New Zealand took a similarly strict lockdown approach, initially seeing a large uptick in cases before rapidly flattening their curve.
“New Zealand has reported relatively few cases in absolute numbers (1,476), but as a small country that comes out to 306 per million population, not far from the global average of 413 per million,” Berger said.
“What has happened there is an extremely rapid decrease in the number of new cases being reported, with a decrease of more than 75 percent in the number of new cases being reported daily from a peak on April 5 until one week later on April 12,” he said.
This was in part due to their geographic isolation paired with tough travel restrictions when the country only had a handful of cases.
The nation also went quickly into full lockdown — including closing restaurants for takeaway and delivery — as well as extensive contact tracing of individuals who had an infection to limit community spread.
Vietnam, meanwhile, took the most aggressive approach to containing COVID-19, in part owing to their experience with the SARS epidemic in 2003, according to the NPR report.
“Vietnam was the first country outside of China in which COVID-19 was reported, and the response was rapid, with an epidemic response plan in place ahead of time,” Glatter said.
“Vietnam was also proactive in their efforts. Beginning February 1, they began a series of initiatives to reduce the spread of COVID-19. They stopped all flights to and from China — one day after the first two cases were reported in Vietnam — and decided to keep all schools closed after the lunar New Year Break.
“A few days after their decision to suspend all flights, Vietnam then closed its border with China to all but essential trade and travel — another key move. And in March, they made it mandatory to wear masks in public.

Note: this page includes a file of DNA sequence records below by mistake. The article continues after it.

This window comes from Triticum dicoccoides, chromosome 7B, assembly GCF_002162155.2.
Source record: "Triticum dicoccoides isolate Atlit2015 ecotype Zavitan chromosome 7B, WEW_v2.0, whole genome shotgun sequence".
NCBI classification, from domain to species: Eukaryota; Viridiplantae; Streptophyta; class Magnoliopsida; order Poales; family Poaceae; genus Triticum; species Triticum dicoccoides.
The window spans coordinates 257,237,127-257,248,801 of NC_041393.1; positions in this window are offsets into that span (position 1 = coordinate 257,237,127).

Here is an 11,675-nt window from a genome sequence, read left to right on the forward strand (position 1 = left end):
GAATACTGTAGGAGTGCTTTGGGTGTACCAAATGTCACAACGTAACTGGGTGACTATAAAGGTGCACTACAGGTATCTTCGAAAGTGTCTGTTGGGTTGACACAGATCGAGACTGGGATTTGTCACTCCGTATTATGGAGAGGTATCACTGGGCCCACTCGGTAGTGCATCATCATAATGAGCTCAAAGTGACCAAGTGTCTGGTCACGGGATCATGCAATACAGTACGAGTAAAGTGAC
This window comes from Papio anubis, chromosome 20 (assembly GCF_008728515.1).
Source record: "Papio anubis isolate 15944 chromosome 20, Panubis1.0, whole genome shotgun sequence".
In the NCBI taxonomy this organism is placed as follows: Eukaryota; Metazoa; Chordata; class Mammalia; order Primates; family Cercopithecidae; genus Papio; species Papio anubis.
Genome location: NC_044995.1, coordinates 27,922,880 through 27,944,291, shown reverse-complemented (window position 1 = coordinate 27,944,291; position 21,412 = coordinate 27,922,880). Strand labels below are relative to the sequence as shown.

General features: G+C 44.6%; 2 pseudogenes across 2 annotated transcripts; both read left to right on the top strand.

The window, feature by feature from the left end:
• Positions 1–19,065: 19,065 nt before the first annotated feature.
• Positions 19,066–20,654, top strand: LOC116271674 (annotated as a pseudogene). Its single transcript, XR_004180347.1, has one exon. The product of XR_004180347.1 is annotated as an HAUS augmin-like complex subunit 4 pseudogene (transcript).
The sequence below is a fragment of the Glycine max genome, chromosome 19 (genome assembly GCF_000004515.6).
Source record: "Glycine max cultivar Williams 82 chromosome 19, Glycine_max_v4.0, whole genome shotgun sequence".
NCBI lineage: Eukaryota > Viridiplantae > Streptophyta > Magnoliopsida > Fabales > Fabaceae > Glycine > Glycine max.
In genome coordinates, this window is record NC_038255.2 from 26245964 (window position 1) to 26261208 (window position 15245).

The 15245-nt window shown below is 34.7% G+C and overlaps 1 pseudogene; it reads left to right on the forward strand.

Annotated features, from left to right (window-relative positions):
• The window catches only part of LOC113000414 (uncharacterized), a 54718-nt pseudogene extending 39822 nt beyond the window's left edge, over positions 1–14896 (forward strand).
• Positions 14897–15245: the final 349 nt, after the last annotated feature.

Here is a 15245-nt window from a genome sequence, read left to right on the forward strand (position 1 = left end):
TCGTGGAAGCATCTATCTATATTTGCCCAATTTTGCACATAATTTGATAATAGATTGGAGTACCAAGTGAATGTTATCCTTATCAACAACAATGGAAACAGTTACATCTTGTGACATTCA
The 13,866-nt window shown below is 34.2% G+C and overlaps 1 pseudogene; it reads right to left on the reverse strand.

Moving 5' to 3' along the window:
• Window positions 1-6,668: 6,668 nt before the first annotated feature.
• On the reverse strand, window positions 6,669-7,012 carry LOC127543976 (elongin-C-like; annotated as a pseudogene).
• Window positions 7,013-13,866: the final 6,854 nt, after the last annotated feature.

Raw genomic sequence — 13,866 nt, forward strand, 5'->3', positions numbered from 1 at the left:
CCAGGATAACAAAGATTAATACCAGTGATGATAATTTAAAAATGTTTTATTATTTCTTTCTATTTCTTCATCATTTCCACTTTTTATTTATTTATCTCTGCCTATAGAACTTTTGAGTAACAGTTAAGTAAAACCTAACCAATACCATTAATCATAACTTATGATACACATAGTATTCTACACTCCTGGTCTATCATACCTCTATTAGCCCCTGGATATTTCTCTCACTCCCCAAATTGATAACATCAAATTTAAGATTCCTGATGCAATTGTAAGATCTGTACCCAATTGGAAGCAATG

“In a nutshell, the application of mass quarantines of tens of thousands of people, along with meticulous attention to contact tracing and testing, has contributed to their success in containing small clusters of COVID-19 outbreaks within the country,” Glatter said.
While those measures might sound extreme, they were evidently successful. The country’s early and aggressive action in containing COVID-19 may also help them avoid a recession, according to a report on CNBC.
While there’s no magic bullet for stopping a pandemic in its tracks, early measures alongside decisive action and unified coordination among the citizenry appears to be essential.
In the case of some of these tactics, experts say it’s too late for the United States to make use of them.
A speedy lockdown, for instance, is a ship that’s already sailed, “making mitigation strategies, including economic shutdowns and stay-at-home orders, necessary as the virus was already circulating (community spread) in the U.S.,” Glatter said.
Glatter notes that’s all the more reason to not end lockdowns and other mitigation strategies early.
“I think that there are two major points which can be learned. First, a nationwide, centrally planned and coordinated response, which can be deployed quickly, is crucial and should be thought out and prepared ahead of time. Infectious diseases don’t respect artificial borders and any response which is applied haphazardly or piecemeal is less efficient and less likely to succeed. Trying to play catch-up is always more difficult than heading things off early on.
“Second, there is no single ‘correct’ solution. The approach being used by Vietnam is very different from that in New Zealand, but both have been quite effective. Countries need to be aware of their existing resources and cultural definitions of acceptable government intervention and play to their own strengths when devising protocols,” Berger said.
Letting experts lead the response does appear to be a fruitful approach.
“What’s important to mention is that the [South African] government allowed the scientists to take charge and craft policy to spearhead the public health response,” Glatter said.